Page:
The Financial Industry National Regulatory Authority’s (“FINRA”) annual examination letter is out and filled with informative nuggets. Fear not; the breakdown that you need to know is contained below.

  1. High-Risk Firms and Brokers
    • FINRA will focus on “outside business” activities of representatives and private securities transactions for “selling away” activity;
    • FINRA will examine heightened supervisory procedures under FINRA Rule 3110; and
    • FINRA will focus on speculative or complex products sold to investors who do not have the necessary experience or sophistication to evaluate the same.
  2. Fraud – Long an area of emphasis for FINRA, this comes in many forms. Examples include “pump and dump” of microcap securities, Ponzi schemes and insider trading. FINRA will also make regulatory referrals for individuals outside its jurisdiction.
  3. Initial Coin Offerings and Cryptocurrencies Digital assets like cryptocurrencies, i.e., Bitcoin and initial coin offerings (“ICOs”) maybe securities or involve the offer or sale of securities, which would trigger FINRA rules.  For example, if a fund to trade Bitcoin is created with a manager, an investment in the fund likely involves an “investment contract” which is a security.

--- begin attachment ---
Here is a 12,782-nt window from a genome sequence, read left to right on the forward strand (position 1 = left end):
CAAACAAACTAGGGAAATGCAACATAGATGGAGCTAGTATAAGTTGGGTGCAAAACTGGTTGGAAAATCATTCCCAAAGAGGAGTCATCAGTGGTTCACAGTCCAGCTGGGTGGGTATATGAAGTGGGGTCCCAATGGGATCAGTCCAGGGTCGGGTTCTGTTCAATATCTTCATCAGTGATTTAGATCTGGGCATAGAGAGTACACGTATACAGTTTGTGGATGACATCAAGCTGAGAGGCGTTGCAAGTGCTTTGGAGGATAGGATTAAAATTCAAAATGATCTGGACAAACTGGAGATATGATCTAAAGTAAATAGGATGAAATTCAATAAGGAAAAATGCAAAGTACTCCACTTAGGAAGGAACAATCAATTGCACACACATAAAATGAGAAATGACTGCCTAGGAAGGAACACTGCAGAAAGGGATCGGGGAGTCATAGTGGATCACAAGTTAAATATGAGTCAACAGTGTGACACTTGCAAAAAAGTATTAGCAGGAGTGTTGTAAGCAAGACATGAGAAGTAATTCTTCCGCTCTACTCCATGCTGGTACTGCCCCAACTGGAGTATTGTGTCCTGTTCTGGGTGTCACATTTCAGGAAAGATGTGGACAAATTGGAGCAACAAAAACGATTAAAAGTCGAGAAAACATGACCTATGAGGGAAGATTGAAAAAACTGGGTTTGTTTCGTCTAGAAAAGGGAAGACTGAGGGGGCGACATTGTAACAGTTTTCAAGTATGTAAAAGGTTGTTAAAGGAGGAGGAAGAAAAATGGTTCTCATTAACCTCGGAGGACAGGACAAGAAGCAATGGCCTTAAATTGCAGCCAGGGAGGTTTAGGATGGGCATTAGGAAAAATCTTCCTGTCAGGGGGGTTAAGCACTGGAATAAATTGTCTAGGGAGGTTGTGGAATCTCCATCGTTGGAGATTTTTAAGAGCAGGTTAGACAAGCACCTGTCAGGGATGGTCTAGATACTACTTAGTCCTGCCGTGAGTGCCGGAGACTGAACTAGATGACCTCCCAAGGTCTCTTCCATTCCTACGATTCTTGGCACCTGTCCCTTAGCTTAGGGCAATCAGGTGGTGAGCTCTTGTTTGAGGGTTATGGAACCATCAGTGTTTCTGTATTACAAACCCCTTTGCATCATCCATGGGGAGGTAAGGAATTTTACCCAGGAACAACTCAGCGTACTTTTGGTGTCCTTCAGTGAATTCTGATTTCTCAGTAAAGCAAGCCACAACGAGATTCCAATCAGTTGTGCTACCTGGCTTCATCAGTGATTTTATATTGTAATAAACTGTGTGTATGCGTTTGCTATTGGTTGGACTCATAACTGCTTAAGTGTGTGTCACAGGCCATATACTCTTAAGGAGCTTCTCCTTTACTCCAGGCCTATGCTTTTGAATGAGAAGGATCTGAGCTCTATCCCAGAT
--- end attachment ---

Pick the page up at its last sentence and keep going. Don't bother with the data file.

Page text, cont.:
4. Technology Governance and Cybersecurity FINRA will examine the implementation of new systems and modifications or enhancements to existing vendor or proprietary systems. FINRA is focused on protection of personally identifiable information from external and internal threats. Finally, FINRA says that a broker-dealer’s procedures should assess when a cybersecurity event necessitates filing a Suspicious Activity Report (“SAR”).
  5. Suitability and Concentration FINRA will closely examine situations where representatives recommend complex products to vulnerable or unsophisticated investors. FINRA is also interested in rollover recommendations as well as Unit Investment Trusts (“UITs”) and multi-share class products.
  6. Business Continuity Planning – Due to recent hurricanes, this is fresh on FINRA’s radar. FINRA Rule 4370 requires firms to have written Business Continuity Plans (“BCPs”) in place to address what happens during emergency disruptions.

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